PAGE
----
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Chicano NationsThe Hemispheric Origins of Mexican American Literature$
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Marissa K. Lopez

Print publication date: 2011

Print ISBN-13: 9780814752616

Published to NYU Press Scholarship Online: March 2016

DOI: 10.18574/nyu/9780814752616.001.0001

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Conclusion

Conclusion

“ … Walking in the Dark Forest of the Twenty-First Century”

Chapter:
(p.201) Conclusion
Source:
Chicano Nations
Author(s):

Marissa K. López

Publisher:
NYU Press
DOI:10.18574/nyu/9780814752616.003.0007

This concluding chapter argues that the fight against racism and injustice is a global, historical struggle, and that everyone—Chicanas/os, Anglos, world citizens—is involved in a global network within which the tug and pull of these small battles that became more visible and pressing post-9/11 can be felt. It also argues that Chicana/o literature's national imaginary has been inseparable from a global and hemispheric perspective. What some refer to as postnationalism, or transnationalism is not a contemporary phenomenon, but part of Chicana/o literary history. Though such perspective may not be contemporary, it has its most compelling articulation in the work of La Pocha Nostra-a transnational multi-ethnic artists' “laboratory” organized by Guillermo Gómez-Peña. In all its projects, La Pocha Nostra seeks to create more open, fluid, and tolerant communities defying dysfunctional or dated notions of identity, nationality, language and art making.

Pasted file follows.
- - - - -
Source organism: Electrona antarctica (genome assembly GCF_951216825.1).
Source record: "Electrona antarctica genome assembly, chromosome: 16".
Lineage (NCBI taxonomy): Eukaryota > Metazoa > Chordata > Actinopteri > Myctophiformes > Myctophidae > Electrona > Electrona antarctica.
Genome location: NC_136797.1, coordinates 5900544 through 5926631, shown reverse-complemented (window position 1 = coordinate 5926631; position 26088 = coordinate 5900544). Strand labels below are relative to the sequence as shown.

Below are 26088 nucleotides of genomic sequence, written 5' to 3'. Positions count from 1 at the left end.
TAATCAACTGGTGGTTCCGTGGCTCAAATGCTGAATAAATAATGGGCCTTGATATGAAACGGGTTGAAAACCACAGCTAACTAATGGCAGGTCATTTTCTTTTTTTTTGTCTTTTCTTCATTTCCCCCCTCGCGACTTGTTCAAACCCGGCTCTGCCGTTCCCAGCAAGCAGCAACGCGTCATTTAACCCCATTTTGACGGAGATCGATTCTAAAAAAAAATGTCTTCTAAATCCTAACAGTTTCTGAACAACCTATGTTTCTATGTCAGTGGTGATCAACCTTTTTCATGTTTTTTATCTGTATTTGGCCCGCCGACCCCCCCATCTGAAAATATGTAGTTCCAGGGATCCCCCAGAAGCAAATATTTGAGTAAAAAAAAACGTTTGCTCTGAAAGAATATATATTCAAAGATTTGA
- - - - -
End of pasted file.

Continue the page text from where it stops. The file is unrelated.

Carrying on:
Keywords:   racism, Chicana/o literature, postnationalism, transnationalism, La Pocha Nostra, Guillermo Gómez-Peña

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